European Journal of Human Genetics (2009) 17, 258–266; doi:10.1038/ejhg.2008.152; published online 10 September 2008

Genome-wide linkage screen for stature and body mass index in 3.032 families: evidence for sex- and population-specific genetic effects

Sampo Sammalisto1, Tero Hiekkalinna1,2, Karen Schwander3, Sharon Kardia4, Alan B Weder5, Beatriz L Rodriguez6, Alessandro Doria7, Jennifer A Kelly8, Gail R Bruner8, John B Harley8, Susan Redline9, Emma K Larkin9, Sanjay R Patel10, Amy JH Ewan11, James L Weber11, Markus Perola1,2 and Leena Peltonen1,2,12

  1. 1Department of Molecular Medicine, National Public Health Institute, Helsinki, Finland
  2. 2Department of Medical Genetics, Faculty of Medicine, University of Helsinki, Helsinki, Finland
  3. 3Division of Biostatistics, Washington University School of Medicine, St Louis, MO, USA
  4. 4Department of Epidemiology, University of Michigan School of Public Health, Ann Arbor, MI, USA
  5. 5Department of Internal Medicine, University of Michigan School of Medicine, Ann Arbor, MI, USA
  6. 6Pacific Health Research Institute, Honolulu, HI, USA
  7. 7Research Division, Joslin Diabetes Center, Harvard Medical School, Boston, MA, USA
  8. 8Oklahoma Medical Research Foundation, Arthritis and Immunology, Oklahoma City, OK, USA
  9. 9Center for Clinical Investigation, School of Medicine, Case Western Reserve University, Cleveland, OH, USA
  10. 10Division of Pulmonary Medicine, School of Medicine, Case Western Reserve University, Cleveland, OH, USA
  11. 11Marshfield Clinic Research Foundation, Marshfield, WI, USA
  12. 12The Broad Institute, MIT, Boston, MA, USA

Correspondence: Professor L Peltonen, Department of Medical Genetics, University of Helsinki, National Public Health Institute, Biomedicum, Haartmaninkatu 8, Helsinki, FIN 00251, Finland. Tel: +358 9 4744 8393; Fax: +358 9 4744 8480; E-mail:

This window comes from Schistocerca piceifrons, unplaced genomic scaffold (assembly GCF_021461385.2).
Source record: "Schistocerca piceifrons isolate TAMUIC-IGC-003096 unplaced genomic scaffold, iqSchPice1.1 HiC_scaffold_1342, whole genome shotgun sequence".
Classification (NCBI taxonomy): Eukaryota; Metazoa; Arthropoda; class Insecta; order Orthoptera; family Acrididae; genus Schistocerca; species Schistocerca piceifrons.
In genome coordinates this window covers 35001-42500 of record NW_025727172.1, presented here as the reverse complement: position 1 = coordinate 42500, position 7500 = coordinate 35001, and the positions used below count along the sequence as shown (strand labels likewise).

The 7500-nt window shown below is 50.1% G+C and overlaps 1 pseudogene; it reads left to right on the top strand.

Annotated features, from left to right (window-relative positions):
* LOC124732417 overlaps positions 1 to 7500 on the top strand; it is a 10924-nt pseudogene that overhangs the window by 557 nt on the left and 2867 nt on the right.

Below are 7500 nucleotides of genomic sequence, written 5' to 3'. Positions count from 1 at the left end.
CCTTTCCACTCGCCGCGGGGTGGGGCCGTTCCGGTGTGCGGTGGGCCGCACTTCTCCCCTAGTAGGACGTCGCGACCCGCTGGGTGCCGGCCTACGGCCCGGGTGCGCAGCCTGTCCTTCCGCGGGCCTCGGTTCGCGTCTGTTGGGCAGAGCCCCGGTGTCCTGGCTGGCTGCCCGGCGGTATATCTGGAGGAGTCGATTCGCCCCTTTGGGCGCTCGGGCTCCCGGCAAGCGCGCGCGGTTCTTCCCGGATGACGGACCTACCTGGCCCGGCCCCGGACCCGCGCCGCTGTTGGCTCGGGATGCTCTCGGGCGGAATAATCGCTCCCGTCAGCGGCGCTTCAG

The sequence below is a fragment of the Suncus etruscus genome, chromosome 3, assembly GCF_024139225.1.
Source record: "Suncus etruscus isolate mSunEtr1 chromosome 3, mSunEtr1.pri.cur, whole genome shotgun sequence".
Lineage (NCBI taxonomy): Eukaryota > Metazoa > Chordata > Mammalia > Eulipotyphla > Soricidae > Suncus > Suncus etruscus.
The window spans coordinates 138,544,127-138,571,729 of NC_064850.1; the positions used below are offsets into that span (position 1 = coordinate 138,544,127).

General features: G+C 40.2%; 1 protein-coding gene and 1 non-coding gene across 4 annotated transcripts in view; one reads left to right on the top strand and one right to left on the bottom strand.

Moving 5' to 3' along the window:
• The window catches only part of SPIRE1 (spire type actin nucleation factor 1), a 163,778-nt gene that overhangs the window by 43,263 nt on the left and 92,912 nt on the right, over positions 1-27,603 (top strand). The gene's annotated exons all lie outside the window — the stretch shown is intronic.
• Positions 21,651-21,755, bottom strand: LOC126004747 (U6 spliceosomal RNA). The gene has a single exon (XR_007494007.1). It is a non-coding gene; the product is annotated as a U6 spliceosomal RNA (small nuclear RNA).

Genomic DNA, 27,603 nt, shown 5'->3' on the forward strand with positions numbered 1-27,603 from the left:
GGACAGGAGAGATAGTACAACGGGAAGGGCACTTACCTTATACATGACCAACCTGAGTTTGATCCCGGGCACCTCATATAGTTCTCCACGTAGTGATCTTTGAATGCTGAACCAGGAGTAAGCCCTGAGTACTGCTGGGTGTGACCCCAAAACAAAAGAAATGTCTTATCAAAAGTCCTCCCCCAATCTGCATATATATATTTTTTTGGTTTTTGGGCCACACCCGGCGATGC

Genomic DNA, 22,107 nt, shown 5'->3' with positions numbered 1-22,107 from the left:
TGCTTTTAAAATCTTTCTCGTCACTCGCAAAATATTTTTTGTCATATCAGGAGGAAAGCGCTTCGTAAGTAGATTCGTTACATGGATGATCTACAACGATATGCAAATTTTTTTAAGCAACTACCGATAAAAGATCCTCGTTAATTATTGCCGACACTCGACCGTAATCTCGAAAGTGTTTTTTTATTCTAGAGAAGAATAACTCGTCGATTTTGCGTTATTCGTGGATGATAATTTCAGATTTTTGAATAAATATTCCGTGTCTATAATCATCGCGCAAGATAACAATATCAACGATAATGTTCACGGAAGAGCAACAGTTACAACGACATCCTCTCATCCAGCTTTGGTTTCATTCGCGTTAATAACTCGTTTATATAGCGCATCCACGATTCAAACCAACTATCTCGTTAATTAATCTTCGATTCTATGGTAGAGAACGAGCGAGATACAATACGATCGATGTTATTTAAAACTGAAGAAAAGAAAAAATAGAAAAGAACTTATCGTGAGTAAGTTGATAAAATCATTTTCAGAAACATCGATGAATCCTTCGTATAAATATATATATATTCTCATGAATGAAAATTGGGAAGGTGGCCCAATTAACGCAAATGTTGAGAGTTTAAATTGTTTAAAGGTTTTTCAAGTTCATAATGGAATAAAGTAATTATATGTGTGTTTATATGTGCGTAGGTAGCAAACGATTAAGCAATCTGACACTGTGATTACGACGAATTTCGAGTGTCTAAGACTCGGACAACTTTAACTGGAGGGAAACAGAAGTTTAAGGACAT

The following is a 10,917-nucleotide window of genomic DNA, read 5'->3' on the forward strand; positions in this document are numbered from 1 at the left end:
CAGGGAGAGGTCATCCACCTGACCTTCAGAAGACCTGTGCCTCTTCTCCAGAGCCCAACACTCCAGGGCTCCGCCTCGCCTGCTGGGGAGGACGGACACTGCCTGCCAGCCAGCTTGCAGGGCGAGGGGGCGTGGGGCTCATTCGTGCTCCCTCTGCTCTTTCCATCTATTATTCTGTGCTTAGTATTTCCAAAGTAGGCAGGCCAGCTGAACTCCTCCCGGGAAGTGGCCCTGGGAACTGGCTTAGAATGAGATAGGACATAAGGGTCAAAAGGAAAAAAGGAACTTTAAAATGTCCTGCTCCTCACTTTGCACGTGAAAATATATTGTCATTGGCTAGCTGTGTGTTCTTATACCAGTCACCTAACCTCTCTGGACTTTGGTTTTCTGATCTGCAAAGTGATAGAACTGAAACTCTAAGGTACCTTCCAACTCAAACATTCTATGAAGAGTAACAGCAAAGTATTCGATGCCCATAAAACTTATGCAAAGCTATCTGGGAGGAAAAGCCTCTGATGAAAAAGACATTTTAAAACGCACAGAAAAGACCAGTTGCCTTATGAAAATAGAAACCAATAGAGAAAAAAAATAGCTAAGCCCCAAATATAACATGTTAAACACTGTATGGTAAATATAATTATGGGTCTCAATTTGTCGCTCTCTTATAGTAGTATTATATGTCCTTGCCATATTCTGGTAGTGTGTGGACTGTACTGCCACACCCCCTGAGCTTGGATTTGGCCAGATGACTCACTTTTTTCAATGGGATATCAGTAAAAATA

Received 30 October 2007; Revised 1 July 2008; Accepted 16 July 2008; Published online 10 September 2008.



Stature (adult body height) and body mass index (BMI) have a strong genetic component explaining observed variation in human populations; however, identifying those genetic components has been extremely challenging. It seems obvious that sample size is a critical determinant for successful identification of quantitative trait loci (QTL) that underlie the genetic architecture of these polygenic traits. The inherent shared environment and known genetic relationships in family studies provide clear advantages for gene mapping over studies utilizing unrelated individuals. To these ends, we combined the genotype and phenotype data from four previously performed family-based genome-wide screens resulting in a sample of 9.371 individuals from 3.032 African-American and European-American families and performed variance-components linkage analyses for stature and BMI. To our knowledge, this study represents the single largest family-based genome-wide linkage scan published for stature and BMI to date. This large study sample allowed us to pursue population- and sex-specific analyses as well. For stature, we found evidence for linkage in previously reported loci on 11q23, 12q12, 15q25 and 18q23, as well as 15q26 and 19q13, which have not been linked to stature previously. For BMI, we found evidence for two loci: one on 7q35 and another on 11q22, both of which have been previously linked to BMI in multiple populations. Our results show both the benefit of (1) combining data to maximize the sample size and (2) minimizing heterogeneity by analyzing subgroups where within-group variation can be reduced and suggest that the latter may be a more successful approach in genetic mapping.


body height, body mass index, linkage mapping, quantitative trait loci